PepsiCo believes it is reaping the rewards of continued brand investment, as consumers appear willing to “follow” its products as inflation pushes them to higher price points.
Sharing the company’s third quarter results on an analyst call today (12 October), CEO and chairman Ramon Laguarta claimed his teams have been “courageous” in the pricing of large bags of snacks and in-home formats across Western Europe, especially given the continent has been so adversely impacted by the cost crisis.
He explained European teams have had to “lean into revenue management” more strongly than in other regions, despite benefitting from a “good summer” which drove impulse sales of products with a higher price per litre or price per kilo ratio. This involved a combination of visual pricing and channel management, the PepsiCo CEO said.
“The truth is the investment we’ve made in our brands in the last few years is paying off, in the sense our brands are being stretched to higher price points and consumers are following us in Europe and in other parts of the world,” said Laguarta.
While admitting the current environment is fraught with inflationary issues and supply chain challenges, he insisted the philosophy remains the same, including continuing to invest in advertising and marketing, innovation and “strong commercial plans.”
“We’re trying to be growth drivers to our customers. If you look at the majority of our conversation with our customers, it centres around growth and how do we develop our categories and bring consumers into the category, and continue to bring new occasions into the category. That’s the role we play to our customers and how we create value for the company long term,” Laguarta stated.
“We’ll continue with that focus, trying to create brands that can stand for higher value to consumers and consumers are willing to pay more for.”
PepsiCo saw net revenue rise by 8.8% to $21.97bn (£19.9bn) during the third quarter, with an operating profit of $3.35bn (£3.03bn).
In Europe, revenue rose to $3.65bn (£3.30bn), compared to $3.61bn (£3.26bn) during the same period in 2021, while operating profit grew by 28% to $564m (£510m).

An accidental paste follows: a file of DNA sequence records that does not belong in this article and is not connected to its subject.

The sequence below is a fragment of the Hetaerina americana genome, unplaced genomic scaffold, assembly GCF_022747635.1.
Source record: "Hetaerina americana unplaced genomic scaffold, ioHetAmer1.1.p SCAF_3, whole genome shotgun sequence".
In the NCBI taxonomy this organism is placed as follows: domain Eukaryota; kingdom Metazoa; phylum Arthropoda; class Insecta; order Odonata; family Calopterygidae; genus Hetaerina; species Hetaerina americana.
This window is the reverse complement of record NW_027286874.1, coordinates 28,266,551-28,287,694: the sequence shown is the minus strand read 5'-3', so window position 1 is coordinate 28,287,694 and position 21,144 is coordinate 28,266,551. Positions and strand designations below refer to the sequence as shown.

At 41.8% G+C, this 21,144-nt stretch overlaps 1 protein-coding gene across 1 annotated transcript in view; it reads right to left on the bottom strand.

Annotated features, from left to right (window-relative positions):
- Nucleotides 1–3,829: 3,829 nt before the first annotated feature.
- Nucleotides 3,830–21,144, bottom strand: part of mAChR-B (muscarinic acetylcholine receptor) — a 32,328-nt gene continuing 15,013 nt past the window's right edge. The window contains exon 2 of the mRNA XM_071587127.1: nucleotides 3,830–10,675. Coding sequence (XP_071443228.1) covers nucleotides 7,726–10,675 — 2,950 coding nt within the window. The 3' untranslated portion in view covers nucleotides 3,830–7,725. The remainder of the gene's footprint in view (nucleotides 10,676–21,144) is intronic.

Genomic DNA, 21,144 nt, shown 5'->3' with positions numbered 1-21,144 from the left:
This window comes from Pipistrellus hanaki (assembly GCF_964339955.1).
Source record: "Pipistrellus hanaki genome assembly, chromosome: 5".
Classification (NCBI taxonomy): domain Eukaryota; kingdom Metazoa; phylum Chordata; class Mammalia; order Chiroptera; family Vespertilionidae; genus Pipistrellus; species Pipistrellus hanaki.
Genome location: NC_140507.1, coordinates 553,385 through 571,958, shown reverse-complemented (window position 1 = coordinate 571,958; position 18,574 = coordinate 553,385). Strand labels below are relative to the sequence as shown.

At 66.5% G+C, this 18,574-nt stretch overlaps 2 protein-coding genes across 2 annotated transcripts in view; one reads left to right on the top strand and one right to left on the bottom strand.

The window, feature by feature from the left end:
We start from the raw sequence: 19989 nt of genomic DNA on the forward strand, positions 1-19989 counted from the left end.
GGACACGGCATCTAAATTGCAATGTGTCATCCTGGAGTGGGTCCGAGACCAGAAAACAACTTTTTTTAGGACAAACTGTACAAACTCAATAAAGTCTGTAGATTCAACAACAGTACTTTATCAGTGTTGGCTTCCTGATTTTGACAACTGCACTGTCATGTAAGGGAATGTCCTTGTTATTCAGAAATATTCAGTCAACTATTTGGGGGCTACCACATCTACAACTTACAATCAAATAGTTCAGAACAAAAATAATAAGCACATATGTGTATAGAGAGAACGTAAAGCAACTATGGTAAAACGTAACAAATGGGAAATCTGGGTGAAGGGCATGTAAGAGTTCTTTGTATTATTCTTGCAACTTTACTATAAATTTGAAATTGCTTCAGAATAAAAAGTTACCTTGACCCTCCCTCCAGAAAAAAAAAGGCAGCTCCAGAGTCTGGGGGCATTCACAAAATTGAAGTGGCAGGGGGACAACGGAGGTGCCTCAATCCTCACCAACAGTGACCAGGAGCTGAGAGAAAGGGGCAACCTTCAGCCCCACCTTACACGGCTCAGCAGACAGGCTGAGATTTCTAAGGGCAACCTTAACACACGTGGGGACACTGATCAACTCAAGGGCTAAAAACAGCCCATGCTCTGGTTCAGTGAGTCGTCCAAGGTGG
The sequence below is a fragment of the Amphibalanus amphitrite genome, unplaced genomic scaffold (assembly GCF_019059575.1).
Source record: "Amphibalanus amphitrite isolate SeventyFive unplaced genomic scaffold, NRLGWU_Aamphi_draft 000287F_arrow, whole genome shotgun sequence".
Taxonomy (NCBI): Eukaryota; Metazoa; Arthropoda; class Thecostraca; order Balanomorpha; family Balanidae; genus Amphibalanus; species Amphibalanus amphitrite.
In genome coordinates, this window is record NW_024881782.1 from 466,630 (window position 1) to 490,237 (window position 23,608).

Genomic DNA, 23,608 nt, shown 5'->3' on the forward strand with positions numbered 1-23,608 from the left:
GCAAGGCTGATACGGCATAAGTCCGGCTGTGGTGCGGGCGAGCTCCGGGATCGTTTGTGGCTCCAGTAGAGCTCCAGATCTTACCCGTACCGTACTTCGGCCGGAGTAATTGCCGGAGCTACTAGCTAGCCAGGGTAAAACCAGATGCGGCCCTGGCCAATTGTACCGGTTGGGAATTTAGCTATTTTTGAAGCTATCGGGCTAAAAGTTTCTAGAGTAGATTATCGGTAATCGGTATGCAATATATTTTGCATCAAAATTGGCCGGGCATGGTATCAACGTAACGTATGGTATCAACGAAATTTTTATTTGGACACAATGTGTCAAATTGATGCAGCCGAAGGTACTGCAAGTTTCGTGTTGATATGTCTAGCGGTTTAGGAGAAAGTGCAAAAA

We’re trying to be growth drivers to our customers. If you look at the majority of our conversation with our customers, it centres around growth.
Ramon Laguarta, PepsiCo
Within the US crisp division Frito-Lay, the core operating profit rose by 17%, reflecting what PepsiCo describes as the inflationary pressures and a double-digit increase in advertising and marketing spend. Elsewhere, the Quaker Foods North America division delivered 16% organic revenue growth in the third quarter.
Laguarta explained the last two years have taught the company to become more agile, nimble and flexible, which is an ongoing focus. Yet, despite the recent upheaval, PepsiCo believes its products will remain relevant, with affordable treats expected to prove popular with consumers regardless of the inflation crisis.
He identified multiple ways the company intends to increase its revenue per kilo/revenue per litre, from visual pricing to lower promotions, pushing for higher revenue formats and moving into channels where PepsiCo can set a higher price due to consumers having “different price expectations”.
The business will also push into more digital formats, aiming to become a “much more insightful and precise” company, an approach which also applies to managing its supply chain.